Location: 201 Union Ave SE
O’Brien home in the background, 1949, Thurston County Assessor, Southwest Regional Archives
Centennial Park today (2014), photo by Deb Ross
Rossell O’Brien, an Irish immigrant, fought in the Civil War, and arrived in Olympia in 1870, appointed as revenue collector under Governor Salomon. He married Fanny Steele, daughter of Alden Hatch Steele, and the couple built a home at this site kitty corner to the Steele House. In 1890, O’Brien reportedly initiated the custom of standing for the Star Spangled Banner. The custom caught on and is now practiced everywhere. The 1940 photograph of the house at this site shows it to be a large and elegant 2 1/2 story structure. According to historian Bernice Sapp, it was still still standing in 1950, along with a smaller house on the property. Helen Aetzel, O’Brien’s daughter, and then Helen’s daughter, Virginia Aetzel Schmidt, inherited the house, so that it was owned by the same family for three generations. A fourth generation child, Nick Schmidt, was born in the home, according to a memoir by “Bink” Schmidt.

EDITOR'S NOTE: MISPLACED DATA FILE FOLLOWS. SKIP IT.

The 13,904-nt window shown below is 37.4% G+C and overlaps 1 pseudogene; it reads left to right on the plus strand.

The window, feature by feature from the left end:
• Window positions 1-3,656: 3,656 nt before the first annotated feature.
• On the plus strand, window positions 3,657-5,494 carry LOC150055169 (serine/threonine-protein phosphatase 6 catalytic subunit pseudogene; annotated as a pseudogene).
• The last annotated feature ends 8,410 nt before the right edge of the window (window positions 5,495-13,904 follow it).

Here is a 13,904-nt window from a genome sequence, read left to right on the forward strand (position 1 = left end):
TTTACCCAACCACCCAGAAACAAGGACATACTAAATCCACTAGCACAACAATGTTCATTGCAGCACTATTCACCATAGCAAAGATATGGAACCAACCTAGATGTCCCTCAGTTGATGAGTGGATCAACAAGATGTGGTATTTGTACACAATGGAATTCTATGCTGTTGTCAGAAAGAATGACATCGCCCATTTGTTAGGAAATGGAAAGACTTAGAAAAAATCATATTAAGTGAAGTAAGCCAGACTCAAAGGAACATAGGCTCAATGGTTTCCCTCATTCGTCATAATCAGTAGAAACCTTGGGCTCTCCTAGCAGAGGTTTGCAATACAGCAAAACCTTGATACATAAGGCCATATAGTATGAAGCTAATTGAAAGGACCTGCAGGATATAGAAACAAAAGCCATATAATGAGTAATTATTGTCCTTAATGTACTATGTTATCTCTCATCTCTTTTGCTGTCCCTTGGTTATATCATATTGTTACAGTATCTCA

In 1909, a coast redwood sapling was brought to this site from California and planted in the back yard of the Faulkner family, who lived at 207 Union Street, next door to the O’Brien home. In 1989, by the state’s centennial, it was fully mature, and was dedicated the Daniel J. Evans Tree in honor of former governor Daniel J. Evans, to recognize his efforts on behalf of environmental protection. The small park here is named Centennial Park. The Daniel Evans tree and remnants of the O’Brien home can be seen at the site.
Washington State Historical Society, photograph of O’Brien/Aetzel House, enter the following catalog number in collection search box C19188.8.131.52.4
For more information on Rossell O’Brien, see the Residents section of this website.
Thank you to the Faulkner family descendants for information about the tree’s origins.
Copyright © 2022 Deborah Ross